The Fiddle & Bow Society introduced her to a full range of other folk music, she said.

“Fiddle & Bow has been educational for me,” she said. “I’ve heard everything from Celtic music to music from South Africa. It has been a rich experience.”

But Fiddle & Bow has come up against some serious competition with the introduction of free summer concerts in Winston-Salem, she said.

In fact, responses to a survey sent out with the Fiddle & Bow’s February newsletter indicated that members are less likely to pay a cover charge to attend the society’s concerts during the summer when they can enjoy free music, buy a beer and mingle with friends in the streets downtown instead.

If it weren’t for Fiddle & Bow’s loyal membership and the deep niche it has carved for itself, that free entertainment surely would have put an end to the society, Kiser said.

“It’s a testament to how much the group has cared about keeping folk music alive,” she said. “For most of us, that’s what gives it value. It’s music we love, and we want to share it and keep the musicians working.”

Fiddle & Bow has benefited from the fact that, with the exception of Fourth Fret, it has never been charged rent by the businesses that have given it a home for the past 23 years.

During that time, the society’s membership has fluctuated from lows of about 200 to as high as 400 in the late ’80s and early ’90s, Thomas said. The membership now stands at about 300.

One of those members is Victoria Friendly, who 10 years ago joined the group after moving to Winston-Salem from New York, where she enjoyed folk music at The Bottom Line.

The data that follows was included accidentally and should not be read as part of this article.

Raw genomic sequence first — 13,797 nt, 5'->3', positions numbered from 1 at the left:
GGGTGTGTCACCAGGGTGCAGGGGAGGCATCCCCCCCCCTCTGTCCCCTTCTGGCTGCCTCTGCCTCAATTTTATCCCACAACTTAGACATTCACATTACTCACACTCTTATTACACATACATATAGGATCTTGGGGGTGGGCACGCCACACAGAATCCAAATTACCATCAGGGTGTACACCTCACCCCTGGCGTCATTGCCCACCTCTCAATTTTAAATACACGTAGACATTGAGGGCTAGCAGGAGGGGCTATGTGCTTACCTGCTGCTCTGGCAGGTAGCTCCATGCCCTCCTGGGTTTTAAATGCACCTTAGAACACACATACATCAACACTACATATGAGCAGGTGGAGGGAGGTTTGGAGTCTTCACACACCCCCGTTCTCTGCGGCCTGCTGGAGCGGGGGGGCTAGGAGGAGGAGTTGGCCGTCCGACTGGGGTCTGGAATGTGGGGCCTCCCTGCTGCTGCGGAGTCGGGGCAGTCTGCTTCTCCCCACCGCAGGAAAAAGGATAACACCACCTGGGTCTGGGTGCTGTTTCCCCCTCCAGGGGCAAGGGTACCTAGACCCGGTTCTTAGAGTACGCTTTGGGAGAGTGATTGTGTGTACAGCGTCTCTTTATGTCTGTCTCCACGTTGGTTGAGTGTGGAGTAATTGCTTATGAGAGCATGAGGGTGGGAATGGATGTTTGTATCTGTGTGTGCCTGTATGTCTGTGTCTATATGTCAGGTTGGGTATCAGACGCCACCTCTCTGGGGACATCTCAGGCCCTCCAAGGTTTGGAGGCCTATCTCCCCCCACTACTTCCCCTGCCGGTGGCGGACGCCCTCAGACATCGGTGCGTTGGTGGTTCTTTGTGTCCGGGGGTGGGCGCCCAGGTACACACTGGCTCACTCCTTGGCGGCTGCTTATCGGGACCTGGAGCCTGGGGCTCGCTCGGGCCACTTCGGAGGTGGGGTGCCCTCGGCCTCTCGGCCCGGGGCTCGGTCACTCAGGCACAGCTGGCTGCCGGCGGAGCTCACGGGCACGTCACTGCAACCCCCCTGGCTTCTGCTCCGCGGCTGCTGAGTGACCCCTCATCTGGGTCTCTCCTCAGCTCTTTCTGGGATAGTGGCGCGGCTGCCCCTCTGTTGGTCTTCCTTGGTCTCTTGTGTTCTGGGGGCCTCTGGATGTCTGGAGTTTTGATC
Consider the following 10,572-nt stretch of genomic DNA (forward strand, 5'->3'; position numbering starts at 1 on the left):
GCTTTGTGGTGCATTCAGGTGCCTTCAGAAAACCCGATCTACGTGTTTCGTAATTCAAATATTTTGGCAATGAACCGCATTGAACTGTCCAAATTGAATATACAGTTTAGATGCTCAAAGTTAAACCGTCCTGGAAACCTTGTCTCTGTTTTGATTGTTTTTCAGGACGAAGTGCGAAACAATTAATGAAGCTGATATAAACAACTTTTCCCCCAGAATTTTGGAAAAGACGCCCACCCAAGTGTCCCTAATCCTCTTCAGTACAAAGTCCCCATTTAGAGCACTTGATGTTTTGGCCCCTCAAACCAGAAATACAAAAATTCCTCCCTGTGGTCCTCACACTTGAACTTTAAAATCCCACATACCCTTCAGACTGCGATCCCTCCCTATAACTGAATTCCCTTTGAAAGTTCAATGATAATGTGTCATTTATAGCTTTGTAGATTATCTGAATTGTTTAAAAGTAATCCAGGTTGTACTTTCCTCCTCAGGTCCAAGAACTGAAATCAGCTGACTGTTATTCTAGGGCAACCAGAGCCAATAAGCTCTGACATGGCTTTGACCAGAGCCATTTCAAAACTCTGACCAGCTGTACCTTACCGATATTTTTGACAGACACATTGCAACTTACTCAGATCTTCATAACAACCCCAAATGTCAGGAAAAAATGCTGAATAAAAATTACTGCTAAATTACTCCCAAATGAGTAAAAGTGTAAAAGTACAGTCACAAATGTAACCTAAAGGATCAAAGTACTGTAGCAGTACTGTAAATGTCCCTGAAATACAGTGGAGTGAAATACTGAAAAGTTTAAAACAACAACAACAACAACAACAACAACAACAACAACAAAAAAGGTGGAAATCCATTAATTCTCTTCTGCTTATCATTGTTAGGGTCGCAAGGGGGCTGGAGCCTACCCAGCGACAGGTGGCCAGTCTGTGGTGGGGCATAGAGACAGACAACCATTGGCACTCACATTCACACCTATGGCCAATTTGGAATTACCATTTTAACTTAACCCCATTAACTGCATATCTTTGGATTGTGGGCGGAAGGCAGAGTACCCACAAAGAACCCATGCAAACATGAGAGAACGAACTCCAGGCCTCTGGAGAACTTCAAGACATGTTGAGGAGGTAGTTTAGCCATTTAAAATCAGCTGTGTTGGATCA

A language and reading clinician, she plays classical guitar, is a member of the Piedmont Guitar Orchestra, serves on the board of the Piedmont Classical Guitar Society and loves folk music because of its words.

“Folk is about words that cut to the quick,” she said.

It’s simple, said John Cardarelli, who has been a society member for the past 10 years with his wife, Louise Harris.

“I like rock ’n’ roll, but I always come back to folk,” Cardarelli said. “It’s roots are in what people are going through today. This is the real soul music. The songwriter’s soul is exposed in the music, and you can feel it in the room.”

On a recent Friday night show at Morning Dew, Callaghan makes change at the ticket table, Friendly fills in the last letter of her New York Times crossword puzzle, and Cardarelli relaxes in a favorite recliner — all wrapped up in the music coming from the front of the room.

On the stage, Godfrey exposes the soul of past and present fears when he pulls out old reliables from songwriters such as John Prine and gives new meaning to lines such as “Old trees grow stronger, old rivers grow wilder, old people just grow lonesome.”

Thomas sits alone nearby at one more table, one more concert, one more Fiddle & Bow Friday night, kept alive by a soul he explains with his simple folk-music style.

“We’re not just the audience; we’re part of what’s happening.”

Leigh Somerville is an award-winning freelance writer who lives in Winston-Salem.